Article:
We’re all quick to slate greedy and self-serving politicians and businessmen, and arguably we should, but what if the only difference between them and you are that you don’t possess the power and resources to act out your own selfishness on a grand scale?
A big problem with everyone having their individual perception of themselves and the world is that we get good people doing bad things, as well as bad people doing bad things.
One person thinks they’re doing God’s work by picketing dead soldier’s funerals while another person thinks they are enacting true justice by bombing ‘infidels’. This illustrates that we are, to a large extent, led and driven by our own biases and self-interests of what is okay.
As humans, I don’t think we are really all that different at a core level. We are all deeply selfish, which isn’t always a good or a bad thing, in that everything we do is in some way to help ourselves.
Accepting Selfishness is Liberating
We are hypocritical in the way that we condemn selfishness in order to feel morally superior to others, as well as to boost our own reputation of being a ‘nice’ person. The reality is that everything we do is, in some way, to benefit ourselves. From taking a daily shower to donating to charity, it all leads back to our own internal and external goals, and that is okay.
Once we accept that we are selfish and that all of us are selfish, we can begin to see people’s actions through their own perceptions more accurately, as well as what we might do in their shoes more clearly.
You can remove a healthy amount of guilt from your actions in that you know that everyone is acting as you are, even if they don’t realise it. This shouldn’t an invitation to become a morally corrupt person who only thinks of themselves as you can and do serve yourself in the process of serving others. This is just accepting your own needs before the needs of others, and that you have an innate drive to look after number one.
Many will try to assert that the above attitude is the wrong way to look at the world and they are free to do so. However, it is my belief that those people are unwilling to accept the harsh truth of being a living organism. Accept that everything you do is in some way self-serving and stop fighting it, you’ll feel better.
You’re Not All That Different From the ‘Bad Guys’
At this point, I would put forward the controversial notion that most of us would do the same as British Prime Minister David Cameron in the whole Panama Papers controversy. He would conserve resources for himself and his family of ‘elites’ without losing money to taxes which would not benefit him.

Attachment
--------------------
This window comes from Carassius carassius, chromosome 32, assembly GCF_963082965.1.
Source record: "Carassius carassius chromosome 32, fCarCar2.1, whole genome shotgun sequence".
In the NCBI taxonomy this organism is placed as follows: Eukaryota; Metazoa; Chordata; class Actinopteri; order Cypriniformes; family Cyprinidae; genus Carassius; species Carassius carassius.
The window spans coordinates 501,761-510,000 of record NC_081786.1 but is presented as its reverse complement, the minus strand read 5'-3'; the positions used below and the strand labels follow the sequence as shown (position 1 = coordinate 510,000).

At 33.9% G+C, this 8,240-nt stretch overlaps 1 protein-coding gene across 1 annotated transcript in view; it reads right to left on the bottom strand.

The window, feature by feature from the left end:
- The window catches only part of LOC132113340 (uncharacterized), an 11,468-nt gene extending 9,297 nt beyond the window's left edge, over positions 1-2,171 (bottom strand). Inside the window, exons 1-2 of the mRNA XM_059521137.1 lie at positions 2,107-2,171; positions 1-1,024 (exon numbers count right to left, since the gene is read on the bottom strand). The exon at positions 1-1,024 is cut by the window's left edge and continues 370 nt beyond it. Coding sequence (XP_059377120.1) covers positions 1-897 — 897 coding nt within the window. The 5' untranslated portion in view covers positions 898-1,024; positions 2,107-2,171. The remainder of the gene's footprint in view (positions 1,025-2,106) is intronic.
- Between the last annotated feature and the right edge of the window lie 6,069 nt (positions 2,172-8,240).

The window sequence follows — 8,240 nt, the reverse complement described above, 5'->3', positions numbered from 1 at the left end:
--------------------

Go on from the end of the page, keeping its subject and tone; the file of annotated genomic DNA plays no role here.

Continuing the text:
Has the privately educated and silver-spoon fed individual ever needed there to be money going into public schools, national health care, or financial aid for the poor? Not for the purposes of living at an acceptable quality of life like the common man. So why should he care? He probably doesn’t, and you might not either if you were in his position.
Everyone would do something they know is immoral if they knew for a fact that they could get away with it. Just thinking about this really puts into perspective how moral people really are, not as much as you and them would both like to believe.
If you were Mr Cameron, feeling superior and invincible, like you could get away scot-free with hiding money offshores, you would likely do it too. Hopefully, you would be clever enough to get away with it, for your own sake. It’s easy to get behind a morally good idea when their enforcement benefits us, but as soon as they don’t provide us with what we want, these ideas are not so attractive. For example, I’m sure most of us have wanted to hurt someone physically even though we believe violence to be wrong.
Like myself, you deserve the right to dislike someone like Mr Cameron for his corrupt behaviour. He has done something which has affected you and many others across the UK negatively, as well as showing that he cares more about himself and friends than the needs of the many. However, I’m willing to bet most of us care more about ourselves and our friends/family than the needs of the many, just like Mr Cameron.
The main difference between us and him is that we just don’t have the power, resources, or exposure to show this dark side to the world, and for the world to care in response to our behaviour.
You Don’t Have to Forgive, But You Should Relate
I’m not about to support Mr Cameron for his blatant self-serving actions, they don’t benefit me or the needs of the many do they? However, what I will do is accept that in his position I might not be so quick to ascend to the moral high-ground myself. I don’t think any of you would be likely to either.
Consider accepting your own selfishness as part of who you are instead of fighting it. It doesn’t mean only ever doing things for yourself, nor does it mean you should act like a corrupt politician. It means knowing that everything you do, and everything that everyone else does, has an undertone of self-serving motive, both conscious and unconscious.
Accept that this is okay and you will feel liberated.